Winter’s Tale by Mark Helprin

“To be mad is to feel with excruciating intensity the sadness and joy of a time which has not arrived or has already been. And to protect their delicate vision of that other time, madmen will justify their condition with touching loyalty, and surround it with a thousand distractive schemes. These schemes, in turn, drive them deeper and deeper into the darkness and light (which is their mortification and their reward), and confront them with a choice. They may either slacken and fall back, accepting the relief of a rational view and the approval of others, or they may push on, and, by falling, arise. When and if by their unforgivable stubbornness they finally burst through to worlds upon worlds of motionless light, they are no longer called afflicted or insane. They are called saints.”

Sometimes I don’t know where I get the idea that I am supposed to read something. And then I will read it and it will disappoint me, and I will not be sure who to blame. In the case of Winter’s Tale, I know exactly where I got the idea that I should read it: Paste magazine. In fact, when we were cleaning out our magazines last spring, I went through every single issue of Paste so I could remember what book it was that they had recommended so highly. I finally found it and dutifully wrote it down. I checked it out over the summer but didn’t read it. I am so glad I finally, finally got the chance.

It’s hard to tell you what this book is about. The Wikipedia entry sums it up like this:

The overall feel of the novel is that of magic realism, similar to that found in the works of Gabriel García Márquez or Salman Rushdie. The book is in part a paean to New York City in the same way that Garcia Márquez’s One Hundred Years of Solitude is a tribute to Colombia.

But the thing about this book that is so amazing is the language. It’s fantastic. I hate to just post quotes, but what I have to say about the book can be said better by the book itself.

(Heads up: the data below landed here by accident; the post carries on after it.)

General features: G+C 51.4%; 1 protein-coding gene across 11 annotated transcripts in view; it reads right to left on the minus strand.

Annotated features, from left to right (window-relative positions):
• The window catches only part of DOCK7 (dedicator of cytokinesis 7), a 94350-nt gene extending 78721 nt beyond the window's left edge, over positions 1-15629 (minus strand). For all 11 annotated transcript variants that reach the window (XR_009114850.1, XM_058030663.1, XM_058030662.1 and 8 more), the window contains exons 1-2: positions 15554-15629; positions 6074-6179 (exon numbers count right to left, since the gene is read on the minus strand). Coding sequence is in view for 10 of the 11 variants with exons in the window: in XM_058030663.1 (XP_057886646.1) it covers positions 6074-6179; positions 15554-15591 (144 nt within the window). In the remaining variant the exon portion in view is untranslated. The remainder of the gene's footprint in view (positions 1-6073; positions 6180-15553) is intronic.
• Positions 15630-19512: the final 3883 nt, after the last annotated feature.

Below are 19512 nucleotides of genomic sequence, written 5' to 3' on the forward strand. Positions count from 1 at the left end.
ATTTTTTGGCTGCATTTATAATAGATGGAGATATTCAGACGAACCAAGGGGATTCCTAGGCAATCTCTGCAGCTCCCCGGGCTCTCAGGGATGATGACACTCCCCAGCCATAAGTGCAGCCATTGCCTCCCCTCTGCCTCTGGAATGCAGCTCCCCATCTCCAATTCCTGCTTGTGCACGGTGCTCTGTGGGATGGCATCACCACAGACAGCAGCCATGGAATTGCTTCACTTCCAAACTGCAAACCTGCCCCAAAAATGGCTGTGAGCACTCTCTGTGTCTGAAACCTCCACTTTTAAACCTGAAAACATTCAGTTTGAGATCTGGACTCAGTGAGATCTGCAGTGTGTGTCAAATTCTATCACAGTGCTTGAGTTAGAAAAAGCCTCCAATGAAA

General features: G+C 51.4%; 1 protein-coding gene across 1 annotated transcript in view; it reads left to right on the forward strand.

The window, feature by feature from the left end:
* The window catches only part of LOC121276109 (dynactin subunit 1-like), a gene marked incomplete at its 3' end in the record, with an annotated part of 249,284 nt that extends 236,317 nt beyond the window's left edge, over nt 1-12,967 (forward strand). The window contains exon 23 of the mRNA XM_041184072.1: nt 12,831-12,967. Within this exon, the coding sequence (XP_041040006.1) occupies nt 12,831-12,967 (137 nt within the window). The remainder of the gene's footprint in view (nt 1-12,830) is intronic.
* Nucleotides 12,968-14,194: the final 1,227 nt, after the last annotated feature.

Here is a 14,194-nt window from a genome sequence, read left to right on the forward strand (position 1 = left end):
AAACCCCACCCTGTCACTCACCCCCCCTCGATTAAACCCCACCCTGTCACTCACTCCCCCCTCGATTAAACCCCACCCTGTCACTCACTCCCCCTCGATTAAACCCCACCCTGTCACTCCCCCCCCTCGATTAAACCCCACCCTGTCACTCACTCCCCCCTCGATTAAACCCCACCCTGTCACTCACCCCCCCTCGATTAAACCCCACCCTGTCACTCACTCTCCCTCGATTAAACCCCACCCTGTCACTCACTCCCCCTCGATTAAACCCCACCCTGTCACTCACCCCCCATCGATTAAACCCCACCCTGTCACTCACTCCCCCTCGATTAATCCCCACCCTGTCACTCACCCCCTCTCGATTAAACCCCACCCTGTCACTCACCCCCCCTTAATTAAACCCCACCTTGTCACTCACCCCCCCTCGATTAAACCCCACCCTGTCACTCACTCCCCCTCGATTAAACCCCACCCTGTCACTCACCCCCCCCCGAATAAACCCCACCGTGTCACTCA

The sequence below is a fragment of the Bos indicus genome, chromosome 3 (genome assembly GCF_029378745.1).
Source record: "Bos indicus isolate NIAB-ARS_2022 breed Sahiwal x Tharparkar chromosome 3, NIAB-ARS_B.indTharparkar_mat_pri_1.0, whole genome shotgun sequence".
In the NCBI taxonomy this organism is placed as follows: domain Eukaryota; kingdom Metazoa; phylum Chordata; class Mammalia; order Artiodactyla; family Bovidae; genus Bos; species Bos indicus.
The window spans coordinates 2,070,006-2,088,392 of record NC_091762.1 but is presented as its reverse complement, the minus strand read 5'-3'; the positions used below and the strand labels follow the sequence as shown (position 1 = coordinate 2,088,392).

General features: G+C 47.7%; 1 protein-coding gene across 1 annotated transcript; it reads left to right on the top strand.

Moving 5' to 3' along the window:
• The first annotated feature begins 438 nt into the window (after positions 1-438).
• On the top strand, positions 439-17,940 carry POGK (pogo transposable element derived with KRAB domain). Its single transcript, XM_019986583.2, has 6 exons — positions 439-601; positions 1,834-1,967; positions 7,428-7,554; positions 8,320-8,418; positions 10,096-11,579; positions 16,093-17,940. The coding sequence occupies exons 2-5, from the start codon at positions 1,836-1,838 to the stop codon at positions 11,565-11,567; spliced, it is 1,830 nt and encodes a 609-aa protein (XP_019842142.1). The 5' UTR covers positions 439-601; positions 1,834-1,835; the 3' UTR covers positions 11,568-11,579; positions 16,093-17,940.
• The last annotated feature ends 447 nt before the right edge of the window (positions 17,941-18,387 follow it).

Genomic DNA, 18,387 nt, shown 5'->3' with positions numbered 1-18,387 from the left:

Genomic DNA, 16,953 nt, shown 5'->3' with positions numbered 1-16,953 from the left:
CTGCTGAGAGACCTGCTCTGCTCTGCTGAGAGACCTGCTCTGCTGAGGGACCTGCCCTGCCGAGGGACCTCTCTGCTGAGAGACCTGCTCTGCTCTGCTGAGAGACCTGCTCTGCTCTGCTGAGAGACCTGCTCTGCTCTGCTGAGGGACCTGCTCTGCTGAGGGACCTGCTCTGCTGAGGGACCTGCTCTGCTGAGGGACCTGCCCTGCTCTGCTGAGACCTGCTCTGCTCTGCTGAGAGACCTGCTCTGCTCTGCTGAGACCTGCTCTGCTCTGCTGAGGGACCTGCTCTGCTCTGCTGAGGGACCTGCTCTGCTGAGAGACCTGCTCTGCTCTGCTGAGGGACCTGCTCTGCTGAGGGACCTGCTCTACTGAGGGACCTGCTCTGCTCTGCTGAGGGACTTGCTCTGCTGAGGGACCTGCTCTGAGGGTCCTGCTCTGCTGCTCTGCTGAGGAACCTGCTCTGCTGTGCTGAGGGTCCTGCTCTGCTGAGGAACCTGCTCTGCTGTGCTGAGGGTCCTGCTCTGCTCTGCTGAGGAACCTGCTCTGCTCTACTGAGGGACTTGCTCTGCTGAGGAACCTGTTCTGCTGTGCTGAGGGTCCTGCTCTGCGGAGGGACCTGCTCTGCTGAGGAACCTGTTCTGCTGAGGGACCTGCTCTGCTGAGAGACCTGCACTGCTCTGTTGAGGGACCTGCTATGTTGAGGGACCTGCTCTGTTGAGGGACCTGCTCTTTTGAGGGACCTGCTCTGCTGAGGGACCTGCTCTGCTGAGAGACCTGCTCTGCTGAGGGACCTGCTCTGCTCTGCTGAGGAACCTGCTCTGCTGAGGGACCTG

“Such a thing as the child left alone to die in the hallway was unknown on the marsh. But here, in the dawn, was mortality itself. In the city were places to fall from which one could never emerge — dark dreams and slow death, the death of children, suffering without grace or redemption, ultimate and eternal loss. The memory of the child stayed with him. But that was not to be the end of it, for reality went around in a twisting ring. Even the irredeemable would be redeemed, and there was a balance for everything. There had to be.”

Winter’s Tale is, honestly, a little strange and a little bit difficult to follow in places. It took me a while to get through it. But I do recommend it, despite all of that. If you can handle that sort of magical realism, give Winter’s Tale a try.

“Nothing is random, nor will anything ever be, whether a long string of perfectly blue days that begin and end in golden dimness, the most seemingly chaotic political acts, the rise of a great city, the crystalline structure of a gem that has never seen the light, the distributions of fortune, what time the milkman gets up, the position of the electron, or the occurrence of one astonishing frigid winter after another. Even electrons, supposedly the paragons of unpredictability, are tame and obsequious little creatures that rush around at the speed of light, going precisely where they are supposed to go. They make faint whistling sounds that when apprehended in varying combinations are as pleasant as the wind flying through a forest, and they do exactly as they are told. Of this, one is certain.

And yet, there is a wonderful anarchy, in that the milkman chooses when to arise, the rat picks the tunnel into which he will dive when the subway comes rushing down the track from Borough Hall, and the snowflake will fall as it will. How can this be? If nothing is random, and everything is predetermined, how can there be free will? The answer to that is simple. Nothing is predetermined, it is determined, or was determined, or will be determined. No matter, it all happened at once, in less than an instant, and time was invented because we cannot comprehend in one glance the enormous and detailed canvas that we have been given – so we track it, in linear fashion piece by piece. Time however can be easily overcome; not by chasing the light, but by standing back far enough to see it all at once. The universe is still and complete. Everything that ever was is; everything that ever will be is – and so on, in all possible combinations. Though in perceiving it we image that it is in motion, and unfinished, it is quite finished and quite astonishingly beautiful. In the end, or rather, as things really are, any event, no matter how small, is intimately and sensibly tied to all others. All rivers run full to the sea; those who are apart are brought together; the lost ones are redeemed; the dead come back to life; the perfectly blue days that have begun and ended in golden dimness continue, immobile and accessible; and, when all is perceived in such a way as to obviate time, justice becomes apparent not as something that will be, but something that is.”

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